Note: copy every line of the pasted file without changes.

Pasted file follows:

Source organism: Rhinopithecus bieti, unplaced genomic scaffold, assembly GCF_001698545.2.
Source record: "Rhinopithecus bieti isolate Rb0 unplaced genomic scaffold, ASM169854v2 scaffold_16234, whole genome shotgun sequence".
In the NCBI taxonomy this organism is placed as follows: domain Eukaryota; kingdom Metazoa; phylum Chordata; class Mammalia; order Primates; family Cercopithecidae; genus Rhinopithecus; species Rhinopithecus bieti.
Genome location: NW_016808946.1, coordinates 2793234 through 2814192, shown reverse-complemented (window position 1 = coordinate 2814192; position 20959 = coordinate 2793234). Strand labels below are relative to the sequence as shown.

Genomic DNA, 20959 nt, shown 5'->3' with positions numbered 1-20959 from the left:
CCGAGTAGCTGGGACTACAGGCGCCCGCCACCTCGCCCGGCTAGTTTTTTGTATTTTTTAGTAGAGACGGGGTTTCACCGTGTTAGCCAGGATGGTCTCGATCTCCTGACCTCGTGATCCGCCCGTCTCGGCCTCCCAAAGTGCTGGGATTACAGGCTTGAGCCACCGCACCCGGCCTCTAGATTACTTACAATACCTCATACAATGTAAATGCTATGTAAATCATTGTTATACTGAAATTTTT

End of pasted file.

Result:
Source organism: Rhinopithecus bieti, unplaced genomic scaffold, assembly GCF_001698545.2.
Source record: "Rhinopithecus bieti isolate Rb0 unplaced genomic scaffold, ASM169854v2 scaffold_16234, whole genome shotgun sequence".
In the NCBI taxonomy this organism is placed as follows: domain Eukaryota; kingdom Metazoa; phylum Chordata; class Mammalia; order Primates; family Cercopithecidae; genus Rhinopithecus; species Rhinopithecus bieti.
Genome location: NW_016808946.1, coordinates 2793234 through 2814192, shown reverse-complemented (window position 1 = coordinate 2814192; position 20959 = coordinate 2793234). Strand labels below are relative to the sequence as shown.

Genomic DNA, 20959 nt, shown 5'->3' with positions numbered 1-20959 from the left:
CCGAGTAGCTGGGACTACAGGCGCCCGCCACCTCGCCCGGCTAGTTTTTTGTATTTTTTAGTAGAGACGGGGTTTCACCGTGTTAGCCAGGATGGTCTCGATCTCCTGACCTCGTGATCCGCCCGTCTCGGCCTCCCAAAGTGCTGGGATTACAGGCTTGAGCCACCGCACCCGGCCTCTAGATTACTTACAATACCTCATACAATGTAAATGCTATGTAAATCATTGTTATACTGAAATTTTT